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Sirius XM Software Vulnerability
From Schneier on Security

Sirius XM Software Vulnerability

This is new: Newly revealed research shows that a number of major car brands, including Honda, Nissan, Infiniti, and Acura, were affected by a previously undisclosed...

Facebook Fined $276M under GDPR
From Schneier on Security

Facebook Fined $276M under GDPR

Facebook—Meta—was just fined $276 million (USD) for a data leak that included full names, birth dates, phone numbers, and location. Meta’s total fine by the Data...

Charles V of Spain Secret Code Cracked
From Schneier on Security

Charles V of Spain Secret Code Cracked

Diplomatic code cracked after 500 years: In painstaking work backed by computers, Pierrot found “distinct families” of about 120 symbols used by Charles V. “Whole...

Computer Repair Technicians Are Stealing Your Data
From Schneier on Security

Computer Repair Technicians Are Stealing Your Data

Laptop technicians routinely violate the privacy of the people whose computers they repair: Researchers at University of Guelph in Ontario, Canada, recovered logs...

The US Has a Shortage of Bomb-Sniffing Dogs
From Schneier on Security

The US Has a Shortage of Bomb-Sniffing Dogs

Nothing beats a dog’s nose for detecting explosives. Unfortunately, there aren’t enough dogs: Last month, the US Government Accountability Office (GAO) released...

Apple’s Device Analytics Can Identify iCloud Users
From Schneier on Security

Apple’s Device Analytics Can Identify iCloud Users

Researchers claim that supposedly anonymous device analytics information can identify users: On Twitter, security researchers Tommy Mysk and Talal Haj Bakry have...

Breaking the Zeppelin Ransomware Encryption Scheme
From Schneier on Security

Breaking the Zeppelin Ransomware Encryption Scheme

Brian Krebs writes about how the Zeppelin ransomware encryption scheme was broken: The researchers said their break came when they understood that while Zeppelin...

Friday Squid Blogging: Squid Brains
From Schneier on Security

Friday Squid Blogging: Squid Brains

Researchers have new evidence of how squid brains develop: Researchers from the FAS Center for Systems Biology describe how they used a new live-imaging technique...

First Review of A Hacker’s Mind
From Schneier on Security

First Review of A Hacker’s Mind

Kirkus reviews A Hacker’s Mind: A cybersecurity expert examines how the powerful game whatever system is put before them, leaving it to others to cover the cost...

Successful Hack of Time-Triggered Ethernet
From Schneier on Security

Successful Hack of Time-Triggered Ethernet

Time-triggered Ethernet (TTE) is used in spacecraft, basically to use the same hardware to process traffic with different timing and criticality. Researchers have...

Failures in Twitter’s Two-Factor Authentication System
From Schneier on Security

Failures in Twitter’s Two-Factor Authentication System

Twitter is having intermittent problems with its two-factor authentication system: Not all users are having problems receiving SMS authentication codes, and those...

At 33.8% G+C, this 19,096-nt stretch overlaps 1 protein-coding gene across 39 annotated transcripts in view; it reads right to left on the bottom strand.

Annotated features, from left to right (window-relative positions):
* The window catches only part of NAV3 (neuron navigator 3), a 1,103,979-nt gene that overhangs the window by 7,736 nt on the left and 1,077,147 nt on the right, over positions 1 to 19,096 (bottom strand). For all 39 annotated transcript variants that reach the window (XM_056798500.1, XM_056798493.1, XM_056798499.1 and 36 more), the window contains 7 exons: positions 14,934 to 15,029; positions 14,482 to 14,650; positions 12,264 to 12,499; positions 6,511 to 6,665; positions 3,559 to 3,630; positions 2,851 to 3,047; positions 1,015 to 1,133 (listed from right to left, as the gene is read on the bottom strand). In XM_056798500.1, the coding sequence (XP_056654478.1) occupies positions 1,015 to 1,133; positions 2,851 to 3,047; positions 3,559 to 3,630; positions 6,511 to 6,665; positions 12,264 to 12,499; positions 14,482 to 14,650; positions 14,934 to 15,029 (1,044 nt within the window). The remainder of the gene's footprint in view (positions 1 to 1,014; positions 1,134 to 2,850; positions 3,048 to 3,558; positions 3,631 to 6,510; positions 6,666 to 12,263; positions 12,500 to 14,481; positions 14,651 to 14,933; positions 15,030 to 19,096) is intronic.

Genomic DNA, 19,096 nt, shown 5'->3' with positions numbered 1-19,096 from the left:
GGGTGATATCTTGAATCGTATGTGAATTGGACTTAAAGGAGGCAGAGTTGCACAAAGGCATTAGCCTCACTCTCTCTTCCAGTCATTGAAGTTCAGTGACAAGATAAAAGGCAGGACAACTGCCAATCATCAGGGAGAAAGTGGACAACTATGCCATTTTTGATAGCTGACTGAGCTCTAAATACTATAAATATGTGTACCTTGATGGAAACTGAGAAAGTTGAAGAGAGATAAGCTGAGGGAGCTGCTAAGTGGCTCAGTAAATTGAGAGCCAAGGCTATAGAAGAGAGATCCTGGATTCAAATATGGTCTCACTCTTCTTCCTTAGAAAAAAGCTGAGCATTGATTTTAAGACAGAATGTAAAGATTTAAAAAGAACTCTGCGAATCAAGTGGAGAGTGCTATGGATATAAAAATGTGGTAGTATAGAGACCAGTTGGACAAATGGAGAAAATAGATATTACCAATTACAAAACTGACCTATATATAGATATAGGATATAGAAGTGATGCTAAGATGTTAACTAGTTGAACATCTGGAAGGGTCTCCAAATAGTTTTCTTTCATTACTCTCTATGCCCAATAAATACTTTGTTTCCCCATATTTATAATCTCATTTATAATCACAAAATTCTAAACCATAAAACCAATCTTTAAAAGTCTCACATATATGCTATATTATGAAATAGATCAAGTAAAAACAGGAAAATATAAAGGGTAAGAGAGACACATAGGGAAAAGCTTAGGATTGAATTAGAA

Russian Software Company Pretending to Be American
From Schneier on Security

Russian Software Company Pretending to Be American

Computer code developed by a company called Pushwoosh is in about 8,000 Apple and Google smartphone apps. The company pretends to be American when it is actually...

Another Event-Related Spyware App
From Schneier on Security

Another Event-Related Spyware App

Last month, we were warned not to install Qatar’s World Cup app because it was spyware. This month, it’s Egypt’s COP27 Summit app: The app is being promoted as...

Upcoming Speaking Engagements
From Schneier on Security

Upcoming Speaking Engagements

This is a current list of where and when I am scheduled to speak: I’m speaking at the 24th International Information Security Conference in Madrid, Spain, on November...

A Digital Red Cross
From Schneier on Security

A Digital Red Cross

The International Committee of the Red Cross wants some digital equivalent to the iconic red cross, to alert would-be hackers that they are accessing a medical...

Friday Squid Blogging: Squid Purse
From Schneier on Security

Friday Squid Blogging: Squid Purse

Perfect for an evening out. As usual, you can also use this squid post to talk about the security stories in the news that I haven’t covered. Read my blog posting...

New Book: A Hacker’s Mind
From Schneier on Security

New Book: A Hacker’s Mind

I have a new book coming out in February. It’s about hacking. A Hacker’s Mind: How the Powerful Bend Society’s Rules, and How to Bend them Back isn’t about hacking...

NSA Over-surveillance
From Schneier on Security

NSA Over-surveillance

Here in 2022, we have a newly declassified 2016 Inspector General report—”Misuse of Sigint Systems”—about a 2013 NSA program that resulted in the unauthorized (that...

An Untrustworthy TLS Certificate in Browsers
From Schneier on Security

An Untrustworthy TLS Certificate in Browsers

The major browsers natively trust a whole bunch of certificate authorities, and some of them are really sketchy: Google’s Chrome, Apple’s Safari, nonprofit Firefox...

Defeating Phishing-Resistant Multifactor Authentication
From Schneier on Security

Defeating Phishing-Resistant Multifactor Authentication

CISA is now pushing phishing-resistant multifactor authentication. Roger Grimes has an excellent post reminding everyone that “phishing-resistant” is not “phishing...
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